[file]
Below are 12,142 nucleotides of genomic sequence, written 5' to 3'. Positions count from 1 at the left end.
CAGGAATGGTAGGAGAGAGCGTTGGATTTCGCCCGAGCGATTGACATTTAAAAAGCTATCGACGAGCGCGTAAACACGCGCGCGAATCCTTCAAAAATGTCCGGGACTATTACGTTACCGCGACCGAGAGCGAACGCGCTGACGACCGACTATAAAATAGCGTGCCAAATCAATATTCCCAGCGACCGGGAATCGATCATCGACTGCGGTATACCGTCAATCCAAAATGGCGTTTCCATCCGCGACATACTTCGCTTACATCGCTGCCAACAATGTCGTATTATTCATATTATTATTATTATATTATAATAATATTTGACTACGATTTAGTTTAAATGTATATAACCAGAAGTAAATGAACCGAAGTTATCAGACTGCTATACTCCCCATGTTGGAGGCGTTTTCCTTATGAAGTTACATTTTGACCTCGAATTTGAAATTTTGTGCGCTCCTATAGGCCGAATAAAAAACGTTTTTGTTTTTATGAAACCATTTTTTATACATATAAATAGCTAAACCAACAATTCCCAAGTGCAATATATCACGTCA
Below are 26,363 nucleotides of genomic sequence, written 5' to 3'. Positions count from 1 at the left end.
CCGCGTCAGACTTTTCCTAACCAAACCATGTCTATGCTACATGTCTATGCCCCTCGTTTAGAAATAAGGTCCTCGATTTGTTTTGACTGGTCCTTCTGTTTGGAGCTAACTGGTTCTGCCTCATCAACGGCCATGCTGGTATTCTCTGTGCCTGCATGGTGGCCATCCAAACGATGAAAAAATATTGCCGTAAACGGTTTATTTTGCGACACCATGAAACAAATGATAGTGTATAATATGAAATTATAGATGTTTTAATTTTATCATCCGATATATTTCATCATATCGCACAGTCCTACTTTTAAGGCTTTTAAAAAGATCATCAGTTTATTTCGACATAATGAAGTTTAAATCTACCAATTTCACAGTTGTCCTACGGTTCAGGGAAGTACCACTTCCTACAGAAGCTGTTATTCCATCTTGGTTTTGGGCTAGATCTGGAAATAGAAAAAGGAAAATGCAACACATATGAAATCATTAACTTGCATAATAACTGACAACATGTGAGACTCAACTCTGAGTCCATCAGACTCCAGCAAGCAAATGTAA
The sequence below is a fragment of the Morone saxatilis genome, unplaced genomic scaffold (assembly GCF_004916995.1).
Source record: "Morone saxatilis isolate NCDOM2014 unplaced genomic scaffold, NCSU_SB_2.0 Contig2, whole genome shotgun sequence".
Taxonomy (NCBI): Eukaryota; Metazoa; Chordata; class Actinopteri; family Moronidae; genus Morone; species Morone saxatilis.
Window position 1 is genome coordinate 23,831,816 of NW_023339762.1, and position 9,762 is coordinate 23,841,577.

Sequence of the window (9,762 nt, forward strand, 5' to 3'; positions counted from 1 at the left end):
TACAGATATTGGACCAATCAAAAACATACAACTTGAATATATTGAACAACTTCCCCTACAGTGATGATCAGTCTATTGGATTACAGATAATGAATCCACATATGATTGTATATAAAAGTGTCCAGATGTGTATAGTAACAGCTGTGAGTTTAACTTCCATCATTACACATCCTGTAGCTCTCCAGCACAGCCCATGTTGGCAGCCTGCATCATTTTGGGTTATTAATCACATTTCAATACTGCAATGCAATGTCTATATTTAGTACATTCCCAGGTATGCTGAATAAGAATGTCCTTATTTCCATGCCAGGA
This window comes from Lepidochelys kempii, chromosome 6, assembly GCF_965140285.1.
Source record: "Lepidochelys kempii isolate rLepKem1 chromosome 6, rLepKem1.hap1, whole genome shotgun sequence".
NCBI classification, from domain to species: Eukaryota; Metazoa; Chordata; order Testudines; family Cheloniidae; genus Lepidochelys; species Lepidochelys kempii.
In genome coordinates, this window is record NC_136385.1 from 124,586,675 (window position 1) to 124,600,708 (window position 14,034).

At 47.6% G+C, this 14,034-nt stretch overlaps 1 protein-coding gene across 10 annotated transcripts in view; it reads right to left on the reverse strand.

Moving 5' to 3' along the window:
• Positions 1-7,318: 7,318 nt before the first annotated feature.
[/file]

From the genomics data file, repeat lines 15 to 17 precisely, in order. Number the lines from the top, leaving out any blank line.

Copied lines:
At 47.6% G+C, this 14,034-nt stretch overlaps 1 protein-coding gene across 10 annotated transcripts in view; it reads right to left on the reverse strand.

Moving 5' to 3' along the window:
• Positions 1-7,318: 7,318 nt before the first annotated feature.